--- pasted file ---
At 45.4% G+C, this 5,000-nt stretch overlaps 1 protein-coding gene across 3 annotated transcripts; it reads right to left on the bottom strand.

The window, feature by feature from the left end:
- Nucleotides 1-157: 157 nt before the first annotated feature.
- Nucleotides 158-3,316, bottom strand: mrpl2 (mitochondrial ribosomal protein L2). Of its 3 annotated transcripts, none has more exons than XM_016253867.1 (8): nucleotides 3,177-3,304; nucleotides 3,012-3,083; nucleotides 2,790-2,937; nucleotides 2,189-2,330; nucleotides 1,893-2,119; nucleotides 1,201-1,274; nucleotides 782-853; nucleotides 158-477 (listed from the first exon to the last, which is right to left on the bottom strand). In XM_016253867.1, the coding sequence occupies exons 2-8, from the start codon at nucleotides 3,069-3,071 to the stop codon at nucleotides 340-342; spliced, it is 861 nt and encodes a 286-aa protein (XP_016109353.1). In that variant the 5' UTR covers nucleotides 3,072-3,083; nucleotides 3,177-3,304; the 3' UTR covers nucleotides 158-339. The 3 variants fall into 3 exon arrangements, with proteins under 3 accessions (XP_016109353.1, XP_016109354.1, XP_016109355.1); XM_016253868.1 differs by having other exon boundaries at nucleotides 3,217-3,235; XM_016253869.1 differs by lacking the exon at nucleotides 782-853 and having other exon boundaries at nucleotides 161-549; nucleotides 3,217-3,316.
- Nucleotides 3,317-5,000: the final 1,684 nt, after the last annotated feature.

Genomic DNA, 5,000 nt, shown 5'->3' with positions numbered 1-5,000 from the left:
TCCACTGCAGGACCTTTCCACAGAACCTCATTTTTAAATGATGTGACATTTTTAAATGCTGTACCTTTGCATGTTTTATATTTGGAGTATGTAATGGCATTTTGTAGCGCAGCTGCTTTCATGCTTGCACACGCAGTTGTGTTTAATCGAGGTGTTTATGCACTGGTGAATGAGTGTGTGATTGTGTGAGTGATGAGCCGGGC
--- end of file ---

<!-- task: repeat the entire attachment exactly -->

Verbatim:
At 45.4% G+C, this 5,000-nt stretch overlaps 1 protein-coding gene across 3 annotated transcripts; it reads right to left on the bottom strand.

The window, feature by feature from the left end:
- Nucleotides 1-157: 157 nt before the first annotated feature.
- Nucleotides 158-3,316, bottom strand: mrpl2 (mitochondrial ribosomal protein L2). Of its 3 annotated transcripts, none has more exons than XM_016253867.1 (8): nucleotides 3,177-3,304; nucleotides 3,012-3,083; nucleotides 2,790-2,937; nucleotides 2,189-2,330; nucleotides 1,893-2,119; nucleotides 1,201-1,274; nucleotides 782-853; nucleotides 158-477 (listed from the first exon to the last, which is right to left on the bottom strand). In XM_016253867.1, the coding sequence occupies exons 2-8, from the start codon at nucleotides 3,069-3,071 to the stop codon at nucleotides 340-342; spliced, it is 861 nt and encodes a 286-aa protein (XP_016109353.1). In that variant the 5' UTR covers nucleotides 3,072-3,083; nucleotides 3,177-3,304; the 3' UTR covers nucleotides 158-339. The 3 variants fall into 3 exon arrangements, with proteins under 3 accessions (XP_016109353.1, XP_016109354.1, XP_016109355.1); XM_016253868.1 differs by having other exon boundaries at nucleotides 3,217-3,235; XM_016253869.1 differs by lacking the exon at nucleotides 782-853 and having other exon boundaries at nucleotides 161-549; nucleotides 3,217-3,316.
- Nucleotides 3,317-5,000: the final 1,684 nt, after the last annotated feature.

Genomic DNA, 5,000 nt, shown 5'->3' with positions numbered 1-5,000 from the left:
TCCACTGCAGGACCTTTCCACAGAACCTCATTTTTAAATGATGTGACATTTTTAAATGCTGTACCTTTGCATGTTTTATATTTGGAGTATGTAATGGCATTTTGTAGCGCAGCTGCTTTCATGCTTGCACACGCAGTTGTGTTTAATCGAGGTGTTTATGCACTGGTGAATGAGTGTGTGATTGTGTGAGTGATGAGCCGGGC